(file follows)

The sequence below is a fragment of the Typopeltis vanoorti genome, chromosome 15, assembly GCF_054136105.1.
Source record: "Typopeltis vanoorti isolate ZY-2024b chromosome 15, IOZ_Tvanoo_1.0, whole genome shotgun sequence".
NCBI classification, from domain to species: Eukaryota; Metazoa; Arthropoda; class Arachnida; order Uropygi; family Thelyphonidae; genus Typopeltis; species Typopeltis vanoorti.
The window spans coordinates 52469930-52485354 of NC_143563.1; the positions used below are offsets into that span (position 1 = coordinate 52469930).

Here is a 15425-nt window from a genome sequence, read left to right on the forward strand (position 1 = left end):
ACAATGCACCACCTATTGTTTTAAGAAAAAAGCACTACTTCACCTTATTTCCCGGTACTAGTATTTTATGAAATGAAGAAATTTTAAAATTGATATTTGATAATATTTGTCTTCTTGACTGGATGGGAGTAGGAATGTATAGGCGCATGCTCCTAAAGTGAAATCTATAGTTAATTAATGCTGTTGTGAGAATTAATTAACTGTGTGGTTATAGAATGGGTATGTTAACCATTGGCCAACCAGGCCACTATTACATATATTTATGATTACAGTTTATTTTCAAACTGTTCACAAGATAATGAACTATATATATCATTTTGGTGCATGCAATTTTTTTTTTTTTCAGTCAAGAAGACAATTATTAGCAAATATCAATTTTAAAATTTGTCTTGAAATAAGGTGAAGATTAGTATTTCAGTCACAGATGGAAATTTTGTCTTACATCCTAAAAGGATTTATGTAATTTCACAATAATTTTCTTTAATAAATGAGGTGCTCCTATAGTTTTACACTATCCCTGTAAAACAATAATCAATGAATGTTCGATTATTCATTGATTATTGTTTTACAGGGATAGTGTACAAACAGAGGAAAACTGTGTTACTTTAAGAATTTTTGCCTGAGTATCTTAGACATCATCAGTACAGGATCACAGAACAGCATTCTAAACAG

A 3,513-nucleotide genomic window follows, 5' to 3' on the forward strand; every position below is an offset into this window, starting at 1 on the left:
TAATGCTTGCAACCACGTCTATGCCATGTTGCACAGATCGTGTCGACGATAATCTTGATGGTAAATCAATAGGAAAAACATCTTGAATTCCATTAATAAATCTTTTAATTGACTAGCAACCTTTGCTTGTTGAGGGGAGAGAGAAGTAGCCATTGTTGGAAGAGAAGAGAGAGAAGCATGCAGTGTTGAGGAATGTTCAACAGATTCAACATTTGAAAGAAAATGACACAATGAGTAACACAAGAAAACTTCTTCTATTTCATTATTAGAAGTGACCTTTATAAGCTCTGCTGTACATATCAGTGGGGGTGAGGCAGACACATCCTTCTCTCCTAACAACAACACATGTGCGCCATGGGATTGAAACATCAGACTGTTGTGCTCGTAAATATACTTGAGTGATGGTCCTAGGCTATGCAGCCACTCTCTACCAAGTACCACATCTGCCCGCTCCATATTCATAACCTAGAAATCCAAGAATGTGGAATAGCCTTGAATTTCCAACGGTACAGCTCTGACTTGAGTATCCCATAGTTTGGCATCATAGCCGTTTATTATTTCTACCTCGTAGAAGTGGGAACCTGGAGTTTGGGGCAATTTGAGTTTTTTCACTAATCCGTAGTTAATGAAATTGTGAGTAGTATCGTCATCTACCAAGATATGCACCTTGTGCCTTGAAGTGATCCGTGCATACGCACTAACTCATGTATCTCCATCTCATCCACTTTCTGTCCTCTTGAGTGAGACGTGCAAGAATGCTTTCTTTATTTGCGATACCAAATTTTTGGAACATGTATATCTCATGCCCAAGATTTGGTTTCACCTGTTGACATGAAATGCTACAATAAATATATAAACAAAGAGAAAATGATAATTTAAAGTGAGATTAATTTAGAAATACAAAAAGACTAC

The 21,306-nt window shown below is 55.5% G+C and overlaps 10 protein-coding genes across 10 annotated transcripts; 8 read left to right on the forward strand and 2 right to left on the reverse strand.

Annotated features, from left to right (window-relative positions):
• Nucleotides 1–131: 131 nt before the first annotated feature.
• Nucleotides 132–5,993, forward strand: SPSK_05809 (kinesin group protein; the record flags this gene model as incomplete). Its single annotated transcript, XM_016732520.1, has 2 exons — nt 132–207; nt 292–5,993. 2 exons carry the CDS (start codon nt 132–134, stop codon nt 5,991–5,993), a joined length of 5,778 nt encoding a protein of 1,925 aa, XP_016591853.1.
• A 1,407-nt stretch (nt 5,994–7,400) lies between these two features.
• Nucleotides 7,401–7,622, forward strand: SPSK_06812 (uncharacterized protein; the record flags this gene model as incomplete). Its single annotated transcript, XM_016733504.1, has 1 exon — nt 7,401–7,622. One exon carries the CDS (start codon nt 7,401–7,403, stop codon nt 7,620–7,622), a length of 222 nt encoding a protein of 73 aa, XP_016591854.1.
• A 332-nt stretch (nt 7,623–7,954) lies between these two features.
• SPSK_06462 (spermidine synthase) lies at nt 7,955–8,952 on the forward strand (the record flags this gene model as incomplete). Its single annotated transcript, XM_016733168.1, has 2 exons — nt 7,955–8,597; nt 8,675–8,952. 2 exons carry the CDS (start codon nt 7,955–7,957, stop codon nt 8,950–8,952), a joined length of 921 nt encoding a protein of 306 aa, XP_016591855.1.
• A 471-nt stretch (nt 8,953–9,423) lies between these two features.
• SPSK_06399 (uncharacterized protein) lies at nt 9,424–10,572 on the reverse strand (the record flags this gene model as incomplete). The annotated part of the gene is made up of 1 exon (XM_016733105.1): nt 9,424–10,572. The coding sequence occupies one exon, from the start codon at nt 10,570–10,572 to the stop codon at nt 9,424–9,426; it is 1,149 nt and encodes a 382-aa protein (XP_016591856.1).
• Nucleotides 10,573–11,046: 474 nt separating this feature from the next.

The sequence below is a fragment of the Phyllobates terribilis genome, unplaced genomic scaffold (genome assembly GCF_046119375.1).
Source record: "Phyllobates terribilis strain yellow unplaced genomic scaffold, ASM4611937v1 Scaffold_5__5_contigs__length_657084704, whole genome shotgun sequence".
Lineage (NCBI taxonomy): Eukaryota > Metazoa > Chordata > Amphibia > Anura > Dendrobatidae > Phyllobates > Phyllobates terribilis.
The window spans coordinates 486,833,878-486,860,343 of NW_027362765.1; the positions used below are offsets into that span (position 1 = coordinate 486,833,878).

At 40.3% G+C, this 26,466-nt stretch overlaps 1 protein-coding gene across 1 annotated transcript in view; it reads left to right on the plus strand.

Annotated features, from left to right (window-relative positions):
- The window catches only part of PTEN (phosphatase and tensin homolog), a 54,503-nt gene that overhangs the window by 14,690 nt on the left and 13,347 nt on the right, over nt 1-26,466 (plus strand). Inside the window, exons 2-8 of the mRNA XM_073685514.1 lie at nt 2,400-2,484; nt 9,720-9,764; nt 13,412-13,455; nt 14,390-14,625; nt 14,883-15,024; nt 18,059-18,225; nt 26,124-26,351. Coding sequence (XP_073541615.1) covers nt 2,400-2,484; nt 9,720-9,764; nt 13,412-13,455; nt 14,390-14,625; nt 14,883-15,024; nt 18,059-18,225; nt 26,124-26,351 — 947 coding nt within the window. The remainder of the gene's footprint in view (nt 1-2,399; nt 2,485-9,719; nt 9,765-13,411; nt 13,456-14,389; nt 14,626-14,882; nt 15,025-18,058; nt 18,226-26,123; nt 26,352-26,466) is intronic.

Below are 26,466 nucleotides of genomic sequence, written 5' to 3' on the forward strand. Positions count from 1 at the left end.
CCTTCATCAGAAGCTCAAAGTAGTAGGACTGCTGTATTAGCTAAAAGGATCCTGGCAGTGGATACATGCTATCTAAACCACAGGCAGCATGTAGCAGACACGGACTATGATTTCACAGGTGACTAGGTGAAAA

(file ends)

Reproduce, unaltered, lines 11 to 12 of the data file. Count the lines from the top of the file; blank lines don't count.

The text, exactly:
• Nucleotides 1–131: 131 nt before the first annotated feature.
• Nucleotides 132–5,993, forward strand: SPSK_05809 (kinesin group protein; the record flags this gene model as incomplete). Its single annotated transcript, XM_016732520.1, has 2 exons — nt 132–207; nt 292–5,993. 2 exons carry the CDS (start codon nt 132–134, stop codon nt 5,991–5,993), a joined length of 5,778 nt encoding a protein of 1,925 aa, XP_016591853.1.